The Consumer-Friendly Yarn debate
I have been getting caught up on listening to the Cast On podcasts and she's been talking about the consumer-friendly yarn issue. The cattalyst for this issue coming to the forefront apparently was due to Tilli Thomas Yarns having an issue with Sarah's Yarns (see Sept. 5 entry) selling their yarn at a discount. Tilli Thomas, as well as a good number of other yarn manufacturers, insist their retailers sell at keystone pricing, aka setting market price.
What is keystone price, you ask? It is: A pricing method of marking merchandise for resell to an amount that is double the wholesale price. Some of the yarn vendors specify that their yarn must be sold for no less than, oh, 85% of keystone, for example, but are still setting a minimum price for their product. It's not "MSRP"...it's not a suggestion. "Suggestion" means just that...not a hard, fast pricepoint, but a suggested pricepoint. What happens is that if a yarn vendor gets wind of a retailer selling below their set price, they cancel their wholesale accounts.
The big player in all of this, of course, is the internet. Online yarn stores without the overhead of a brick and mortar are more able to afford to discount and brick and mortars without an online presence can't afford to compete.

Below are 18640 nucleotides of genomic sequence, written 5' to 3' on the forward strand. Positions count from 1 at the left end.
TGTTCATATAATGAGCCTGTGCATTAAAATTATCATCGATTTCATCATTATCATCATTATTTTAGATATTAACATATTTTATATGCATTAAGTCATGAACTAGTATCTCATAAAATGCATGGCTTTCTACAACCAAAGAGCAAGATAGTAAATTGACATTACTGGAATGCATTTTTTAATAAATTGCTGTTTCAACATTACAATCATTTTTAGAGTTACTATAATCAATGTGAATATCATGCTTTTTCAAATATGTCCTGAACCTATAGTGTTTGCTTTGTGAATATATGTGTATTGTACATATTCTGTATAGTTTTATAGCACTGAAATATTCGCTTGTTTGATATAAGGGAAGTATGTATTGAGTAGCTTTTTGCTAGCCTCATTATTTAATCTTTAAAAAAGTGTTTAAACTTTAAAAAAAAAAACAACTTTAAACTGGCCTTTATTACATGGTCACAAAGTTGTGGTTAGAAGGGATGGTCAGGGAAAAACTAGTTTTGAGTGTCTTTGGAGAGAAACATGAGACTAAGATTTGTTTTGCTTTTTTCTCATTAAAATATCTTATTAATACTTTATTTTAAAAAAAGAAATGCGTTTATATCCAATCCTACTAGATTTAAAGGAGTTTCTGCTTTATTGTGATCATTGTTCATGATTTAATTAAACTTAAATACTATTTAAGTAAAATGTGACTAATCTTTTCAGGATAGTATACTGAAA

This discussion is being held over at Consumer Friendly Yarns blog. I also encourage you to read Sarah's blog entry and the comments made to it as a starting point. There are many issues to consider. Some people have decided to purchase yarns made only by consumer-friendly (meaning no keystone/set-price practices) yarn manufacturers. The Consumer Friendly Yarns blog is also compiling a list of manufacturers that do or don't adhere to these keystone policies.
Make up your own mind about it, of course...some of these keystone companies include some of my favorite yarns so I'm not going to be immediately jumping onto the "consumer-friendly yarns only or bust" bandwagon, but these companies may be hearing from me about their practices.